George Washington Papers

From George Washington to Guy Carleton, 22 June 1782

Head Quarters June 22. 1782


Your favor of the 20th Instant I have had the honor to receive.

Could I view your Excellencys proposal for a meeting, as intended to involve objects of a Military Nature, I should have no objection to complying with your request, but if its purpose embraces only points of civil discussion (as would seem from your Letter) I conceive it wholly unnecessary for me to make a Compliance.

As I had the honor, in my last, of transmitting the circumstances relating to Hetfield and Badgely, to inform you, that finding them intirely in the hands of the civil Power, it was not within my Line to say any further on the subject—so from your Letter, it becomes necessary for me now, to be very explicit in mentioning to your Excellency, that in matters of civil resort I am not authorized in any case to make the least interference—The civil Laws within the several States, having been passed without any Agency of mine, I am equally excluded from any part in their Execution; neither is it to be supposed that they are under any controul or influcence from me. The Civil Power therefore of the States only being competent to the discussion of civil points I shall leave them solely to their consideration, being determined to confine my self to the proper line of my duty which is purely Military.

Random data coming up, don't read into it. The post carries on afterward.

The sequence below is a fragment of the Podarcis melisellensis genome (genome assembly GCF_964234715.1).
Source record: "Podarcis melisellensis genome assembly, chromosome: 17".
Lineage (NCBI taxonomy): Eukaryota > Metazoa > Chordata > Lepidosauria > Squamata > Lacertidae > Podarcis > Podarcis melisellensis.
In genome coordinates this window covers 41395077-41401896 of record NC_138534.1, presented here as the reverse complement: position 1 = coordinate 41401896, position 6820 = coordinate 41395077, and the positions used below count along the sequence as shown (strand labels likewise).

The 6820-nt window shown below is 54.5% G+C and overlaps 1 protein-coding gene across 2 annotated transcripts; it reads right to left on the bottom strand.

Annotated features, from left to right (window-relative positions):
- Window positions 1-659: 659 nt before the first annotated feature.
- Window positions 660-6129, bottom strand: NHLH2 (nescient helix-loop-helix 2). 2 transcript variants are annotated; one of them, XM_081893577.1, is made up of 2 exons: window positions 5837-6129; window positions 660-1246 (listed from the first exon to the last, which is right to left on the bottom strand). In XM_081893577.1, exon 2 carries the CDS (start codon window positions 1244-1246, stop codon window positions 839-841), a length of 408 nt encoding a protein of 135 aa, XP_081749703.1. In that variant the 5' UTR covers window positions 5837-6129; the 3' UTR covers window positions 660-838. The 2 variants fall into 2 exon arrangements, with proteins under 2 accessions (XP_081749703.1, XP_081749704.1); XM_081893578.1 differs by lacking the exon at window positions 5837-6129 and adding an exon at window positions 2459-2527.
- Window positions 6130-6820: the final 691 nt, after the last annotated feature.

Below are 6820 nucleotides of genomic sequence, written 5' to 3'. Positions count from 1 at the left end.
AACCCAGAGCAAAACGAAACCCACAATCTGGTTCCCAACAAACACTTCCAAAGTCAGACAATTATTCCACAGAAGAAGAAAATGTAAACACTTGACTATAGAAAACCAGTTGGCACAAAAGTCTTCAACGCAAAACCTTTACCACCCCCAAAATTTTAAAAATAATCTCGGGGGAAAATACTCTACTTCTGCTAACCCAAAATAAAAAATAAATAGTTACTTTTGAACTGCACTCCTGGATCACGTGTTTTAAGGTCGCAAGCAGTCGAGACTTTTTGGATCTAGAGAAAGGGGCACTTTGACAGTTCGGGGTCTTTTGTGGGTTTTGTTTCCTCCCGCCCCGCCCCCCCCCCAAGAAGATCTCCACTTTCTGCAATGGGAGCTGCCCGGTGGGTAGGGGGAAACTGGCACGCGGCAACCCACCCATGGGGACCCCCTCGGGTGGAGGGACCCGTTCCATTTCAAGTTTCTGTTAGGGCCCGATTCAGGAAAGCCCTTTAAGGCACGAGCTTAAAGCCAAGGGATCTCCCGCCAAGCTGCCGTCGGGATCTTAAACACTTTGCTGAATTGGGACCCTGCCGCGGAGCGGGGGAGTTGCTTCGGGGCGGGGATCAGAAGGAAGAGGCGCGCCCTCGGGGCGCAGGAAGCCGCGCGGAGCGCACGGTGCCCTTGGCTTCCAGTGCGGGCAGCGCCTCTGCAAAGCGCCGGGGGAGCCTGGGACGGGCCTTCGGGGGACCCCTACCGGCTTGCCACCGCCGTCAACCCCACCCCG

Previous therefore to a closure with your proposal, I have to request, that your Excellency will be pleased to declare, whether it was your intention that the Gentlemen whom you wished to meet together should be convened in a Military capacity only, and be confined solely to the discussion of Military points—If so, I shall immediately on receipt of your Answer nominate one or more Gentlemen, who shall be authorized to attend such persons as may be appointed on your part, at Dobbs Ferry, the most convenient intermediate post for both parties, and shall feel my self very happy, if by a discussion of any Military points which may then be proposed, any measures can be adopted for humanizing as much as possible the Calamities attendant on a State of War. I have the honor to be Sir Your Excellency’s Most Obedient servt

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